Four-time IRONMAN World Champion Chrissie Wellington will help Sam Perkins, a triathlete living with Motor Neurone Disease, complete the TCS London Marathon in April.
46-year-old Wellington will lead a four-strong support team who will push Perkins across the 26.2 miles throughout London, the triathlete from East Leake in Leicestershire having lost all movement due to the degenerative disease.
Perkins is one of ten to have been provided with an assisted wheelchair place for those unable to complete the course under their own power, and the effort will raise funds and awareness for his charity Stand Against MND (SAM).
“An honour and a privilege”
Sam Perkins was a keen triathlete but was diagnosed with MND in 2019 after suffering shortness of breath and being admitted to hospital with pneumonia.
His condition quickly regressed and left him relying on a ventilator to breathe before he lost all movement in the months that followed.
To date, Perkins’ charity SAM has raised more than £130,000 and Wellington, who was undefeated across her 13 career iron-distance races, has said she is honoured to be able to help Perkins get over the finish line in London.
“Sam’s story struck a chord with me,” she said, “and after getting to know him, I became even more determined to help support and raise awareness for his charity in any way I could.
“Sam is an amazing individual and his attitude to make the best of every situation despite being hit with the cruelest of diseases is an example to us all.
“It’s fantastic to see the work the TCS London Marathon organisers are doing to make the event as inclusive as possible and I’m so grateful for the once-in-a-lifetime opportunity to help someone else realise a lifelong dream; someone who inspires me and who I am so proud to call a friend.”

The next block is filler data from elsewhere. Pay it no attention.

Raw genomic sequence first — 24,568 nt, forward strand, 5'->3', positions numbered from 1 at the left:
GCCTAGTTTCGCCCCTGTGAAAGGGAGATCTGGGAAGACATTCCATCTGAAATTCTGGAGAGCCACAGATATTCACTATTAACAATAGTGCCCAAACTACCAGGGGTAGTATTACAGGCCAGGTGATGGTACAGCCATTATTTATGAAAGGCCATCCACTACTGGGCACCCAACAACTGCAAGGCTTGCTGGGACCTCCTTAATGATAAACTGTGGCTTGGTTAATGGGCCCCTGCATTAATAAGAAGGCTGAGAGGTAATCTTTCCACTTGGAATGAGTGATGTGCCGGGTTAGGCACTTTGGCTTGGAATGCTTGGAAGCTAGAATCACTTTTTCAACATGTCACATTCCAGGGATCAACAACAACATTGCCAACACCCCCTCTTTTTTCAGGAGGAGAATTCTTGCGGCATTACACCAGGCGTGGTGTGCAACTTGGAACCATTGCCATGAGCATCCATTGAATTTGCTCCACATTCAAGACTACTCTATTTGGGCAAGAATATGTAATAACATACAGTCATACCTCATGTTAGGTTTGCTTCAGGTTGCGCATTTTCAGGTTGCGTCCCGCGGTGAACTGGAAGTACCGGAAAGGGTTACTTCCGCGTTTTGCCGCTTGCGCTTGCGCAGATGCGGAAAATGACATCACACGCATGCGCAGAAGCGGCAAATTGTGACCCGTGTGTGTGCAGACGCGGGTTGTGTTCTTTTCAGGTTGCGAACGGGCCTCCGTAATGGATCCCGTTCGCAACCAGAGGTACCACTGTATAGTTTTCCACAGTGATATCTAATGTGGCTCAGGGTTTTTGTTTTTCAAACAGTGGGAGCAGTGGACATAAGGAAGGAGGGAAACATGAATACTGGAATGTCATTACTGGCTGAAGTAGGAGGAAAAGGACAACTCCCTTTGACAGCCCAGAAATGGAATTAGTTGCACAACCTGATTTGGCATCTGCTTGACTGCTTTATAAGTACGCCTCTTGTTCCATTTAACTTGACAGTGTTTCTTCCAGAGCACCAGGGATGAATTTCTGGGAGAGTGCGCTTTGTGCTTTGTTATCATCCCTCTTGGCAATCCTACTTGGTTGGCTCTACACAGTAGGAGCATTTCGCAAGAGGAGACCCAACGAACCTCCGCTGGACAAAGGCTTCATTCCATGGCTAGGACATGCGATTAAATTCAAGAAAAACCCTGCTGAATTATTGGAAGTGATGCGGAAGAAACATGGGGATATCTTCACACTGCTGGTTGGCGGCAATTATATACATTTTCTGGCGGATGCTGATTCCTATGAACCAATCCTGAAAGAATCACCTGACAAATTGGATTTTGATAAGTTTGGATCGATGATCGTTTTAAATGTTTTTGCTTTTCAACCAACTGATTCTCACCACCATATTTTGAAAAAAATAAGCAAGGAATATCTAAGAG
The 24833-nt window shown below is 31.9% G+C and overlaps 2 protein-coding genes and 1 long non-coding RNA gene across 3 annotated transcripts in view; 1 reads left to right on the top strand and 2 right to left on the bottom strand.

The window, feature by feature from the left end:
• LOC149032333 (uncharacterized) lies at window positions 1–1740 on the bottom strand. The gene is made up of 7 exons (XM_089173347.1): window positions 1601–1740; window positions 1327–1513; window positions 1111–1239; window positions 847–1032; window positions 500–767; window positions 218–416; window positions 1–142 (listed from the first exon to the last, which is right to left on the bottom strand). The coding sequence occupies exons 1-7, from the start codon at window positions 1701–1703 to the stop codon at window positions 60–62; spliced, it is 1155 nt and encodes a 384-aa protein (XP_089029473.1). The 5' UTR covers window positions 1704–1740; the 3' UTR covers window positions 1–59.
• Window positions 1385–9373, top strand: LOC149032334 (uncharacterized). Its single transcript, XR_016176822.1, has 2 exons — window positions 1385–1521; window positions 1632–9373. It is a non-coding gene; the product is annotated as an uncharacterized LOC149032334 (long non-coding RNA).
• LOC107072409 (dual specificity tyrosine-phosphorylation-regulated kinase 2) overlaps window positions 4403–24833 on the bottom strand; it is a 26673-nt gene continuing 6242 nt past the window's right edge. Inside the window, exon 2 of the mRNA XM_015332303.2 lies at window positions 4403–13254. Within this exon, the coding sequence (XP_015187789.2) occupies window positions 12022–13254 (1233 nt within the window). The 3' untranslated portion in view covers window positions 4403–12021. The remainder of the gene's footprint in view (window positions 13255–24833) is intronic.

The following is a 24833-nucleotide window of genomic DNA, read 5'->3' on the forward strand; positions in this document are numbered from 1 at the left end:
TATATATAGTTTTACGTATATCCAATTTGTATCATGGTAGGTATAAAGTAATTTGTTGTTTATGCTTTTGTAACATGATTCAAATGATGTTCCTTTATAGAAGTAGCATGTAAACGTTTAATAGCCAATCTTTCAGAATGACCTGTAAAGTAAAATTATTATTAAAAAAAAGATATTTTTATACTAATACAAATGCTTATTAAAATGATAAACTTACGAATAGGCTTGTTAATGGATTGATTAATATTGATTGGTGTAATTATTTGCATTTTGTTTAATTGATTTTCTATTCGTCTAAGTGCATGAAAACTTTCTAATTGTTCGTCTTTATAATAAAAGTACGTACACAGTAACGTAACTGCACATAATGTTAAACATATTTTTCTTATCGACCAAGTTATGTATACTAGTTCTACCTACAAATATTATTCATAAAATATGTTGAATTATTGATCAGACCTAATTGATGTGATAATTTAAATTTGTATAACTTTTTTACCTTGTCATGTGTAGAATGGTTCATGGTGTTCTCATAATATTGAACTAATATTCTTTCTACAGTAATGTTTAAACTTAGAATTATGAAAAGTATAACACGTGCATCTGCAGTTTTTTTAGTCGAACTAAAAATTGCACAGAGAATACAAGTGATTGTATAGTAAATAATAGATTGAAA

Perkins’ support team for the ‘One More Marathon: Pushing The Limits’ challenge includes his live-in carer and former Scottish international runner Frank McGowan, his brother-in-law Tom Rawling and his former team-mate Steph Cobb.
Their task is more complicated than just pushing a wheelchair, however: Perkins needs an adapted chair that can support his neck and head in a comfortable position, while the team will also need to push a separate buggy transporting a spare battery for his ventilator.
“To be part of a team with Sam, Frank, Tom and Steph – and his wider support crew – is an honour and privilege, Wellington explained, “with the unrivalled atmosphere at the TCS London Marathon, I know this is going to be a phenomenal experience that we will never forget.”
A lifelong dream fulfilled
For Sam Perkins, the opportunity to complete the London Marathon represents a chance to fulfil a lifelong dream.
Last year, Perkins was pushed around the half-marathon final leg of the Outlaw Triathlon in Nottingham, but completing the London Marathon is something Perkins knows will be a special event.
“I’ll be honest, as a triathlete, I was never a fast runner,” Perkins said, “after a strong swim and bike my memories of IRONMAN marathons are just being overtaken for 26.2 miles.
“The London Marathon has always been the one standalone marathon I said I’d train for if I ever got a place, but I was never successful in the ballot.
“After I was diagnosed, I thought the chance had been taken away from me, until the announcement last year about assisted runners.
“Despite not being able to do it in the conventional way, I feel honoured to have this opportunity. I’m so grateful to the organisers, and I’m looking forward to soaking up every last drop of the fabulous atmosphere this race provides.
“Plus, I’m confident however slowly we complete it, it’ll still be my fastest marathon ever!”
If you would like to make a donation to Perkins’ charity Stand Against MND (SAM) and their One More Marathon: Pushing The Limits challenge, you can do so here: www.justgiving.com/onemoremarathon
SAM’s website is here: https://standagainstmnd.com/